Tony Awards spotlight: Bonnie Milligan’s got the beat in ‘Head Over Heels’

Thanks to an earth-shattering voice and impeccable comedic chops, Bonnie Milligan made one of the most talked about Broadway debuts of the season in “Head Over Heels.” Even though the show has been closed for months, she remains hotly competitive in the Tony race for Best Featured Actress in a Musical.

“Head Over Heels” is a deliciously camp mashup of genres and tropes. It uses the music of The Go-Go’s to adapt a 16th century prose poem by Sir Philip Sidney called “Arcadia” (the poem is often cited as inspiration for Shakespeare’s “As You Like It”). So when characters aren’t singing and grooving to “the beat,” they’re speaking in heightened prose. Think Heath Ledger’s “A Knight’s Tale,” but instead of classic rock infiltrating this Victorian setting, it’s a mix of 80’s era MTV and queer sensibilities lifted from ball culture.

Milligan portrays Pamela, a gloriously vain princess unable to find a suitor that is worthy of her beauty. That’s probably because Pamela truly desires her handmaiden Mopsa (Taylor Iman Jones), even if she doesn’t realize her same-sex longings at first. Pamela embarks on a journey of self acceptance that’s endearing to watch, but she never loses the sass and bite that makes her so fun to watch.

While Milligan makes an incredible entrance with a dynamite version of “Beautiful,” it’s her will-they-or-won’t-they relationship with Mopsa that allows the vocal pyrotechnics to fly. Pamela initially cannot accept her own sexuality and reacts angrily when Mops confesses her love. The women launch into angsty duet of “Automatic Rainy Day,” with Milligan unleashing a bewildering string of riffs to conclude the number. The actress made a name for herself in New York’s cabaret scene as “Belting Bonnie” and with her powerful, crystalline voice on full display, it’s easy to see why.

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Arguably, Milligan’s most impressive sequence is a fit of jealous rage towards her sister, who has found companionship with a striking female friend. She leaps out from under a bed to ruin their moment, wondering when it will be her turn to find her own special someone. Pamela’s rage manifests in song through “How Much More,” where she literally tears apart the scenery while belting the song’s “I go crazy” refrain. The anger is played for laughs however, with Milligan delicately placing a pillow atop her pile of destruction in a hilariously pathetic attempt to cover up her outburst.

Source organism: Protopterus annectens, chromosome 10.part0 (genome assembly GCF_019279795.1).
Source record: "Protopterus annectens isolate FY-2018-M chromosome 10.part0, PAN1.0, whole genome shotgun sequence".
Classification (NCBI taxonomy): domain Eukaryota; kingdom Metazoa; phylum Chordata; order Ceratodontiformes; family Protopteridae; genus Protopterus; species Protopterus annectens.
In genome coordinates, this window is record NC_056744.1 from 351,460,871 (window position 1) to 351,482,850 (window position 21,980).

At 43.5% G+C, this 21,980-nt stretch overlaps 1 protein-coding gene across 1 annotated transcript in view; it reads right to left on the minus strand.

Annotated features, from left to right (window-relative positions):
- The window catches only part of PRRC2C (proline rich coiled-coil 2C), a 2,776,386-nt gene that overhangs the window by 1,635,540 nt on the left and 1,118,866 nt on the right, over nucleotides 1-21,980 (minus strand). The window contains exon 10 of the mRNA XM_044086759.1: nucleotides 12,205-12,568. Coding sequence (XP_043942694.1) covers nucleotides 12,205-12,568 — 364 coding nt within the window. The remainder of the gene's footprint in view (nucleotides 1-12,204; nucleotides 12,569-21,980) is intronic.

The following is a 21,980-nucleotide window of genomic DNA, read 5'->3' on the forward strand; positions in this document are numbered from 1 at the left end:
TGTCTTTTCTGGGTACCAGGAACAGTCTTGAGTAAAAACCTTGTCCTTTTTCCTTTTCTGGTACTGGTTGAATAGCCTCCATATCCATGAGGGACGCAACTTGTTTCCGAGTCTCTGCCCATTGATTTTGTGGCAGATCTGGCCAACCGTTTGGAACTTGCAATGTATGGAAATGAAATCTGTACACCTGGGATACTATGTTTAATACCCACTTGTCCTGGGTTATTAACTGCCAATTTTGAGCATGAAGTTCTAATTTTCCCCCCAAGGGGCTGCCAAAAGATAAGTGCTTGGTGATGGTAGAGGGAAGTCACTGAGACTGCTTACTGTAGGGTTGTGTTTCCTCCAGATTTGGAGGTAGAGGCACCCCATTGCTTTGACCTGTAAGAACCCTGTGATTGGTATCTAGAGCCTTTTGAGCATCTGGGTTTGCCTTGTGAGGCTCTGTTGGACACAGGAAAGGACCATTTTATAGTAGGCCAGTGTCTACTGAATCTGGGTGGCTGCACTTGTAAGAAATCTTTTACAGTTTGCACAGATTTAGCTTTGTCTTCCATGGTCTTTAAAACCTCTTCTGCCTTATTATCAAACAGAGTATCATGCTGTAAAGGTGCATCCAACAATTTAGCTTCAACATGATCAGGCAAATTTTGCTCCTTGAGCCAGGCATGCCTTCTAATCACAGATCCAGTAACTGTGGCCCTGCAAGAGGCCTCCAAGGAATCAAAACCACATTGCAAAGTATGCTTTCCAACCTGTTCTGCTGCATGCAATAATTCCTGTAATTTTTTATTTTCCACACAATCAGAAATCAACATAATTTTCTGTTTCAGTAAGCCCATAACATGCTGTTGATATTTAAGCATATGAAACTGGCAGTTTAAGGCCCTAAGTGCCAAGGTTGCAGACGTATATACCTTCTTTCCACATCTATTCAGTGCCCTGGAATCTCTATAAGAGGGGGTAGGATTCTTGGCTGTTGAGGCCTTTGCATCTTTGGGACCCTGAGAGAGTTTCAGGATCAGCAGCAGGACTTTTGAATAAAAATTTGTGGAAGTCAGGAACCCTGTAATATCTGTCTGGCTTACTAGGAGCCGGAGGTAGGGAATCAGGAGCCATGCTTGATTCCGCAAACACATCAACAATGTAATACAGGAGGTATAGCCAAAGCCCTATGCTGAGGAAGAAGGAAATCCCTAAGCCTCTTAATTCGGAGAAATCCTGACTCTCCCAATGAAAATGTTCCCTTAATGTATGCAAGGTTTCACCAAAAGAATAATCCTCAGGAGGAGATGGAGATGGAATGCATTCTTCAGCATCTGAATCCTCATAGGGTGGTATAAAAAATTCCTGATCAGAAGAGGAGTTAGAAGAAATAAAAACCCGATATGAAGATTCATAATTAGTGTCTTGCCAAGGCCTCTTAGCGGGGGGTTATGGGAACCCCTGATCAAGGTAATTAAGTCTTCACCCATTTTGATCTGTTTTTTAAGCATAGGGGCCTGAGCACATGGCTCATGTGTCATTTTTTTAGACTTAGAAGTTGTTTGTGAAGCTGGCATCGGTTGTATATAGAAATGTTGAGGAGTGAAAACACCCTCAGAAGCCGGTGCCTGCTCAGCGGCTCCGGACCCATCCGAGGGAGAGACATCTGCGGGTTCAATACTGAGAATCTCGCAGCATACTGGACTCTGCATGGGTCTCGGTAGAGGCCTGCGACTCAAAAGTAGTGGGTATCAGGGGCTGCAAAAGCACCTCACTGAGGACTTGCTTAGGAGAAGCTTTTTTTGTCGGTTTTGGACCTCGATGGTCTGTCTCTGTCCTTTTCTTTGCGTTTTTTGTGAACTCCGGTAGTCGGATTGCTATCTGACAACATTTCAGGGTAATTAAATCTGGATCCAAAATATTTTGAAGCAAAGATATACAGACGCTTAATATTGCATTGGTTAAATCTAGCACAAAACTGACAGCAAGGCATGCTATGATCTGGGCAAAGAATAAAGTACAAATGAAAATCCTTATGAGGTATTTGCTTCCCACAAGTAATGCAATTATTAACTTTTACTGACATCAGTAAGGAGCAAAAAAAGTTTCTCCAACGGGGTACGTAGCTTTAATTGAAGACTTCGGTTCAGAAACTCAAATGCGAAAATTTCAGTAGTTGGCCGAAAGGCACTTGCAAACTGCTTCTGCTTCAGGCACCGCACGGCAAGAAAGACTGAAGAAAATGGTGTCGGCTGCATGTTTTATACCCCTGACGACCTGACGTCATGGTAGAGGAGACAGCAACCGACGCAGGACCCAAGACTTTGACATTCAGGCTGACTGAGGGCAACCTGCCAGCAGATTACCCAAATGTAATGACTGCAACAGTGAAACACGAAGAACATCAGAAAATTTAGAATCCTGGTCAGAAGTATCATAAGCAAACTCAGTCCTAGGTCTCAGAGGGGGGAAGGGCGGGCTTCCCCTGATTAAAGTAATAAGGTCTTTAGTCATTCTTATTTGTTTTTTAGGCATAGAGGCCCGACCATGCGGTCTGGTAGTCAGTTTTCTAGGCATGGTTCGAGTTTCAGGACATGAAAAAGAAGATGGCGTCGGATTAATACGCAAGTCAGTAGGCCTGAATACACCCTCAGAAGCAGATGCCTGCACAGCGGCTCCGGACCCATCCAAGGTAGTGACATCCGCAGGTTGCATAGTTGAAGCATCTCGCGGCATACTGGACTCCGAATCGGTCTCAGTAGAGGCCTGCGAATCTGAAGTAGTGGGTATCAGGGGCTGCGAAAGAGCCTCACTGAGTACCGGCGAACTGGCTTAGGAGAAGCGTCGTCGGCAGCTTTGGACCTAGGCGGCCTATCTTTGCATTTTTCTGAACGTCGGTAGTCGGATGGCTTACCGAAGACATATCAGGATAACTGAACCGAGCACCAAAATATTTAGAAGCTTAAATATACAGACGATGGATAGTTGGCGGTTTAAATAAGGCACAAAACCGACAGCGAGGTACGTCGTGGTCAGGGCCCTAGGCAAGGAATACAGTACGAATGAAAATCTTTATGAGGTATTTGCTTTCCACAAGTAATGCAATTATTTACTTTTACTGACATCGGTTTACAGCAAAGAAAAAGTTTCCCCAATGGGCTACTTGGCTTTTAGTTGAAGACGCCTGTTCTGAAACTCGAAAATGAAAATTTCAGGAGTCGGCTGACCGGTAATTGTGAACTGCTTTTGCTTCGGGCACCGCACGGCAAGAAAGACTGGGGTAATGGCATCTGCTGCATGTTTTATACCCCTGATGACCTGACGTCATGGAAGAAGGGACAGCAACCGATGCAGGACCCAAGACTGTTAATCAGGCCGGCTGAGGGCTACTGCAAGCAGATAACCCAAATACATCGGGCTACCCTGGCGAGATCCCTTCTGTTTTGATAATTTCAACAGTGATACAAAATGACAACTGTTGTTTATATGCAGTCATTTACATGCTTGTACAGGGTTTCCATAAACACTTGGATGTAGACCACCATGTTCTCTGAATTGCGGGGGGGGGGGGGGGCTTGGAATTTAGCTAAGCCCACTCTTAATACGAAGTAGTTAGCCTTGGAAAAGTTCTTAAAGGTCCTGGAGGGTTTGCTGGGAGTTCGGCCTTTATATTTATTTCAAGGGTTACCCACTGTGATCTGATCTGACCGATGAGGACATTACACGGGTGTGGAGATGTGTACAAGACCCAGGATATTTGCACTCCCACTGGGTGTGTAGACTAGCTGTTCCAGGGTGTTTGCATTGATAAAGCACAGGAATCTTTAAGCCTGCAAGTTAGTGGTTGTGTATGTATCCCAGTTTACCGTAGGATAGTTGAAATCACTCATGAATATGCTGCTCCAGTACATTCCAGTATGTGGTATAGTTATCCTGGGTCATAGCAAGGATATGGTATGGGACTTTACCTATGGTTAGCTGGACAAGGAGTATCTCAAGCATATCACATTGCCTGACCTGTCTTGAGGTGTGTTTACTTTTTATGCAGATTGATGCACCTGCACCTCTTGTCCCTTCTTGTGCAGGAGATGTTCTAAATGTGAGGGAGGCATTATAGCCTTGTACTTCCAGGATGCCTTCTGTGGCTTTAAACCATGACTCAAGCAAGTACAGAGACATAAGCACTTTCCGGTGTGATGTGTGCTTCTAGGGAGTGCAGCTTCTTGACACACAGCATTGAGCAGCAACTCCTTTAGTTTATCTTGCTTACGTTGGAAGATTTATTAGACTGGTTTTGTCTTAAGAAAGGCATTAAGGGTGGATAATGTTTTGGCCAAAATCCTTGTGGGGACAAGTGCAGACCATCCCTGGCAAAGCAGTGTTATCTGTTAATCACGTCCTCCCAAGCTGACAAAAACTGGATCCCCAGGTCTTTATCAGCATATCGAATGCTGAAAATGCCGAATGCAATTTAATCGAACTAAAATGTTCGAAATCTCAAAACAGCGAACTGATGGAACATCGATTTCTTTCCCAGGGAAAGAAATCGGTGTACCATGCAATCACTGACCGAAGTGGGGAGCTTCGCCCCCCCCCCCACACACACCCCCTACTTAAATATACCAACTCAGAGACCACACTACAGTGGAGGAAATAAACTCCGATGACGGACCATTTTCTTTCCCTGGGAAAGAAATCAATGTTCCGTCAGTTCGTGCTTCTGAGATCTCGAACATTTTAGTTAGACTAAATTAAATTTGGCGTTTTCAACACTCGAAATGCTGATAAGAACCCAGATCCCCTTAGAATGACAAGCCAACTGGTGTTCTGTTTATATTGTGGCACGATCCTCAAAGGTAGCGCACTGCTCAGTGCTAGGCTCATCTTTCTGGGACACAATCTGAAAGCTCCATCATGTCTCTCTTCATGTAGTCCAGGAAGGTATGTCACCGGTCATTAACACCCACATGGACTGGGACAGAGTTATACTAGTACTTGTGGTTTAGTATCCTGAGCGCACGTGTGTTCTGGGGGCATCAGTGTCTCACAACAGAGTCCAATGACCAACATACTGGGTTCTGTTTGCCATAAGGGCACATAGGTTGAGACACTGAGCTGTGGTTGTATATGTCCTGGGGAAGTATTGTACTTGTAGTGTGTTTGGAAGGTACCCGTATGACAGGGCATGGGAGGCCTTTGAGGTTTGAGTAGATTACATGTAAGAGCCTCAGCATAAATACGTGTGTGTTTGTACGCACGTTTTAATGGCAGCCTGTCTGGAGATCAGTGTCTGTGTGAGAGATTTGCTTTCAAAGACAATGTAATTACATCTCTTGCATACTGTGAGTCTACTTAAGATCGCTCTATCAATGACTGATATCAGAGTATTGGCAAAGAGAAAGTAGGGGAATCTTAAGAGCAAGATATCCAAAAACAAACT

Critics were united in their love for Milligan’s outstanding debut. Melissa Rose Bernardo (New York Stage Review) called it “a star making performance” and Adam Feldman (Time Out NY) declared it “a triumphant Broadway debut.” David Cote (The Village Voice) gushes that “Milligan simply, gorgeously, rules every scene she’s in, with a first-rate pop soprano and killer comic timing.” Though Matt Windman (amNY) was clearly not a fan of the show’s camp factor, he still admits “The show’s spirit is best exemplified in casting Bonnie Milligan, who gives a breakout, personality-infused performance as a royal princess.”

The biggest factors working against Milligan’s Tony odds are the early closing date of “Head Over Heels” and competition from her own co-stars. The Tony Administration Committee ruled that the entire cast would compete in the Featured acting categories, so cast mates like Broadway veteran Rachel York and RuPaul’s Drag Race alum Peppermint could pull away some votes. But Bonnie Milligan’s sassy delivery and supersonic voice could help her overcome these obstacles and land a Tony nomination for her first ever Broadway role.

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